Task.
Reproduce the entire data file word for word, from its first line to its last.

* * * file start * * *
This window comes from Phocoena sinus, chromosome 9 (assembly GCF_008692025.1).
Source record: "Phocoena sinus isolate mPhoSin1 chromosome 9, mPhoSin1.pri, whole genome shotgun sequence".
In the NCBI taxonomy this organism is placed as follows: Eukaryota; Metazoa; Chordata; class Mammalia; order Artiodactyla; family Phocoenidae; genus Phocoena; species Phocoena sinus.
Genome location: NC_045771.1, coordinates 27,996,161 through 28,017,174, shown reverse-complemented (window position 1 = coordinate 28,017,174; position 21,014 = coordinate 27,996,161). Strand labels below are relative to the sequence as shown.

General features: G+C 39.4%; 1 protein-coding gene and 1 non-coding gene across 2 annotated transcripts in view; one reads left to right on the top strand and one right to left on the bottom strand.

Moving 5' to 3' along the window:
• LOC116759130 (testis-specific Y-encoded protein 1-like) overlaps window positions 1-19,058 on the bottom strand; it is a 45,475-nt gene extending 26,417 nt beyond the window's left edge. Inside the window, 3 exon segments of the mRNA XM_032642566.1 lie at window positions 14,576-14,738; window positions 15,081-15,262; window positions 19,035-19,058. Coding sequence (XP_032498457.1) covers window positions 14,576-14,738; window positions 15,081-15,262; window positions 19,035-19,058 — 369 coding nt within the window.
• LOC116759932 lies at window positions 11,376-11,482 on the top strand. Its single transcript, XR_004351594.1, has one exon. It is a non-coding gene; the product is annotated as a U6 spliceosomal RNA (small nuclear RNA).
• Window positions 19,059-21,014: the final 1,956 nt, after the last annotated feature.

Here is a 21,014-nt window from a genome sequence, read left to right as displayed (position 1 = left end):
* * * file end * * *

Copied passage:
This window comes from Phocoena sinus, chromosome 9 (assembly GCF_008692025.1).
Source record: "Phocoena sinus isolate mPhoSin1 chromosome 9, mPhoSin1.pri, whole genome shotgun sequence".
In the NCBI taxonomy this organism is placed as follows: Eukaryota; Metazoa; Chordata; class Mammalia; order Artiodactyla; family Phocoenidae; genus Phocoena; species Phocoena sinus.
Genome location: NC_045771.1, coordinates 27,996,161 through 28,017,174, shown reverse-complemented (window position 1 = coordinate 28,017,174; position 21,014 = coordinate 27,996,161). Strand labels below are relative to the sequence as shown.

General features: G+C 39.4%; 1 protein-coding gene and 1 non-coding gene across 2 annotated transcripts in view; one reads left to right on the top strand and one right to left on the bottom strand.

Moving 5' to 3' along the window:
• LOC116759130 (testis-specific Y-encoded protein 1-like) overlaps window positions 1-19,058 on the bottom strand; it is a 45,475-nt gene extending 26,417 nt beyond the window's left edge. Inside the window, 3 exon segments of the mRNA XM_032642566.1 lie at window positions 14,576-14,738; window positions 15,081-15,262; window positions 19,035-19,058. Coding sequence (XP_032498457.1) covers window positions 14,576-14,738; window positions 15,081-15,262; window positions 19,035-19,058 — 369 coding nt within the window.
• LOC116759932 lies at window positions 11,376-11,482 on the top strand. Its single transcript, XR_004351594.1, has one exon. It is a non-coding gene; the product is annotated as a U6 spliceosomal RNA (small nuclear RNA).
• Window positions 19,059-21,014: the final 1,956 nt, after the last annotated feature.

Here is a 21,014-nt window from a genome sequence, read left to right as displayed (position 1 = left end):